Energy-efficient airplanes, biofuels and optimized flightpaths are today the main methods used to offset the climate impact of flying. A new report shows that it is possible to further reduce this by reaching a deeper understanding of the effects of short-lived climate pollution (SLCP) emissions.
IVL Swedish Environment Research Institute, together with the Swedish Meterological and Hydrological Institute (SMHI), the Swedish Civil Aviation Administration and Swedavia, has compiled current research findings to assess the possibilities for reducing the climate impact of aircraft flying within the Swedish airspace.
– There are many factors to take into consideration, and it is difficult to assess aviation’s overall climate impact. In addition to CO2, other emissions trigger a series of atmospheric processes that also affect climate. Current studies hold these processes responsible for a significant warming effect – considerably higher per tonne than that of many emissions occurring at ground level. Thus, in order to optimize climate impact measures, the entire emission chain must be taken into account – not just the carbon dioxide emissions by themselves, says Jana Moldanova, project manager at IVL.
SLCP emissions, caused by aviation trigger both heating and cooling. Even contrails, water vapor emissions from aircraft engines, and other processes affecting cirrus clouds have a significant climate impact, which in this particular case can be both positive and negative. The net result depends on duration, location and prevailing conditions and whether the focus is on immediate short-term impact or long-term cumulative effects.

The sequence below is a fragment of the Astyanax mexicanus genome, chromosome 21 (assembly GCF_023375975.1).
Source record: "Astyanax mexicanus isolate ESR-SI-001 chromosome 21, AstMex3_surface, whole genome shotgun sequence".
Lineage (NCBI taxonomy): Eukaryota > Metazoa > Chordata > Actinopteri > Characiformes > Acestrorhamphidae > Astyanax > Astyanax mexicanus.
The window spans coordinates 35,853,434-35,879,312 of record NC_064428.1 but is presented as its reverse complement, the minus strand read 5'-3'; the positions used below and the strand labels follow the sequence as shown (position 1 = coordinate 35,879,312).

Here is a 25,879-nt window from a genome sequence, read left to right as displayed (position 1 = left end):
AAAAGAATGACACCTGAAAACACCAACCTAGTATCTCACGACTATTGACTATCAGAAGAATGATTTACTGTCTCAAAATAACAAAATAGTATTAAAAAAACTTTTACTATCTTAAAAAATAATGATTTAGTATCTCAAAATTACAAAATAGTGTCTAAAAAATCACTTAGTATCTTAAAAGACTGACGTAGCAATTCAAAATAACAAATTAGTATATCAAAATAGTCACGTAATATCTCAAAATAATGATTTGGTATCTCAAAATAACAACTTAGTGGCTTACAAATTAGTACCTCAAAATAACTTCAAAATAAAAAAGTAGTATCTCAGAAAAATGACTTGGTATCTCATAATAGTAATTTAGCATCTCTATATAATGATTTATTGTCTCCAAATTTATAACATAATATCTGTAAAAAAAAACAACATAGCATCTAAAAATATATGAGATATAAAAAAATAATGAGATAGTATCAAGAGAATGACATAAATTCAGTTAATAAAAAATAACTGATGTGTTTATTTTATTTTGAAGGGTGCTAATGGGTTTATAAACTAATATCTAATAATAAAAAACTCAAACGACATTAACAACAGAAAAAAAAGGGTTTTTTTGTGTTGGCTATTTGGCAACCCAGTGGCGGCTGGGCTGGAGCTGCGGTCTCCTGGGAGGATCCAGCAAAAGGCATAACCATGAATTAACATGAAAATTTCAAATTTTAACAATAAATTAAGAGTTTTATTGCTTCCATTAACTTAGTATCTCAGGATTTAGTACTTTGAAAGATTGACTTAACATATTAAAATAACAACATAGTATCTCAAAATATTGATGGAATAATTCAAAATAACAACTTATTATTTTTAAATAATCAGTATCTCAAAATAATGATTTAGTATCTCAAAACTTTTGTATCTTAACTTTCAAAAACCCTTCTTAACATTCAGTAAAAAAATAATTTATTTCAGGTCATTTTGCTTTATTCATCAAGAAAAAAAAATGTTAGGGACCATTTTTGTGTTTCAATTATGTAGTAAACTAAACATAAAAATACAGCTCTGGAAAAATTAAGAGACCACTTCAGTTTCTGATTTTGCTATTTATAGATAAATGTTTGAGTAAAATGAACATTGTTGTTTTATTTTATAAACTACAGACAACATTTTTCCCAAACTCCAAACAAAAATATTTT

To reduce aircraft climate impact, airlines primarily optimize flight paths to reduce fuel consumption and in consequence CO2 emissions. The admixture of biofuels is becoming increasingly common and the report also presents an overview of the state of knowledge about biofuels and their climate impact compared to fossil jet fuels, as well as sustainability issues they give rise to.
– It is also possible to reduce aviation’s overall climate impact by adopting alternative routing strategies designed to reduce SLCP impact. A lot of aviation research has been carried in both Sweden and the rest of Europe, but we still know too little to have come up with any easy answers, says Jana Moldanova.
For more information, please contact:
Jana Moldanova, firstname.lastname@example.org, +46 (0)10-788 67 63